Tim Sears and I (otherwise known as Backabit) went out and saw the Portland screening of Indie Game: The Movie last evening.
I’m totally biased since I was a Kickstarter backer of the film (it was fun seeing my name in the credits) and because I qualify as an indie game designer… but I think it was the most creatively inspiring documentary I’ve ever seen. I even teared up during a few scenes, especially during Edmund’s reaction to the prospect that Super Meat Boy might be inspiring kids to draw and make games the same way Mario had inspired him. That feeling has some special significance to me.
Toward the beginning of the Q&A session, filmmakers James Swirsky and Lisanne Pajot told us that, during our screening, Phil Fish had announced a release date for Fez. Having just witnessed Phil’s passion and heartache laid bare on the silver screen, our audience couldn’t help but applaud.
Portland was the almost-halfway point for the film’s screening tour. I encourage you to see it if it’s coming your way.
Despite any punk, blues or avant-garde leanings I may have exhibited in recent years (admittedly, these genres seem like prerequisites for 95% of the Portland hipster elite), I am still very much an indie kid. Ever since the fateful day I picked up Blur’s 13 or Pixies’ Doolittle, there has been a soft spot in my heart for these garage-y, two-to-five-piece rock n’ roll machines. Many of these groups are ultimately disposable—Spoon is not one of them.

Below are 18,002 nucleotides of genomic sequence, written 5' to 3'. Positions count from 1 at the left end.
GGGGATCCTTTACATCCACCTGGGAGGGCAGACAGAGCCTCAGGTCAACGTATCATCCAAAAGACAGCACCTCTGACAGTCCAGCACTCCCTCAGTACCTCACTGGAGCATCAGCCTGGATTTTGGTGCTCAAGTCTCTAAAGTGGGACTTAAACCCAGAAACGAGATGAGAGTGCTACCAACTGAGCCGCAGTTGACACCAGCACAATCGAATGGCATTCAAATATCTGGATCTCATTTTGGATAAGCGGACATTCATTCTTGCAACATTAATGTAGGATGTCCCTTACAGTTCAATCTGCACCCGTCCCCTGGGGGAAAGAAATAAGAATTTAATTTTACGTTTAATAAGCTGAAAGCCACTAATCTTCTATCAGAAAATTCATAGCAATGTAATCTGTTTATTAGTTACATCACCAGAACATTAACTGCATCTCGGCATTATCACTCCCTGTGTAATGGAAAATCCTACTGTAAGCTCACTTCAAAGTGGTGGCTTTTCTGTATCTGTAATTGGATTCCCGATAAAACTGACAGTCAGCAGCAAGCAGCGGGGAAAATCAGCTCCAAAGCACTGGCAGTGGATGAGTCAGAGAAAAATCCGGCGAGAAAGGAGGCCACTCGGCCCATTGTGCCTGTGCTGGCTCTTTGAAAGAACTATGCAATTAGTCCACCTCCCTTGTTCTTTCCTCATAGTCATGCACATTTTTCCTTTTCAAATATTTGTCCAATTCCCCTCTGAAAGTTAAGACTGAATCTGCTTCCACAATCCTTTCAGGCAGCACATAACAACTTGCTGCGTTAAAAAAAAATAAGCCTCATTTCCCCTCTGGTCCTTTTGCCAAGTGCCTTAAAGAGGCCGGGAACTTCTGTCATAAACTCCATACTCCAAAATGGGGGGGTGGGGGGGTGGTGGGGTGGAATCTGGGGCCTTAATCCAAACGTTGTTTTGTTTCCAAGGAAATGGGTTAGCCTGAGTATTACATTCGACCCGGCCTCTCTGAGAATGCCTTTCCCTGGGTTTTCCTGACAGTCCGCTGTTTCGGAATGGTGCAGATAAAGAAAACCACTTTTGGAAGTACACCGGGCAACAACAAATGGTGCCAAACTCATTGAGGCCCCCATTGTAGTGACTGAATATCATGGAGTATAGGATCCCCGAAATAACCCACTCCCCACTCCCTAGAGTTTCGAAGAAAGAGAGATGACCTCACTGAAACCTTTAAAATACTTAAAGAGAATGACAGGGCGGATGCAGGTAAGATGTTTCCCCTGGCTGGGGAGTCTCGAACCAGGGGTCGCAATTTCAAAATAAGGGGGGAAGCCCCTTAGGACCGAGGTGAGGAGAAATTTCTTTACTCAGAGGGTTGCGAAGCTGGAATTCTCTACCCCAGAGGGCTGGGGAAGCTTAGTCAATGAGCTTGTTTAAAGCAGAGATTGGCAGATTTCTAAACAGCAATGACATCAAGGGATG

Everest proved to be a very capable opening act. Their subtly plaintive lyrics and textural guitars were enjoyable and compelling, if not altogether memorable. As they finished their set and the floor began to fill, it became increasingly apparent that a lot of women like Spoon and, specifically, frontman Britt Daniel. Many of us who prefer listening to the group without suffering an earful of desperate shrieks and woos in conjunction with a new level of uncoordinated dancing were well-served by the Crystal Ballroom. Sideline benches, when stood upon, gave a great view of the stage.
There’s no denying that Spoon are solid live. Many of the songs were nearly indistinguishable in polish from their studio counterparts, and it was refreshing to hear how honest their recorded sound had been. They interspersed a varied and eclectic set with new songs, most of which sounded competent but overly jammy in comparison to their existing catalog. Promising, but a bit self-indulgent for my tastes.
The entire show was quite good, though songs from Kill the Moonlight and Ga Ga Ga Ga Ga Ga fared perceptibly better than their peers. While their performance of “I Turn My Camera On” was crowd-pleasing and memorable, it felt flat in comparison to their surprisingly awesome rendition of “Stay Don’t Go” (with drums replacing the love-it-or-hate-it beat-boxing of the original) or “Don’t Make Me a Target.” If they can streamline and punch up their new songs to match that level of passion, they’ll continue winning over the world… one screaming girl at a time.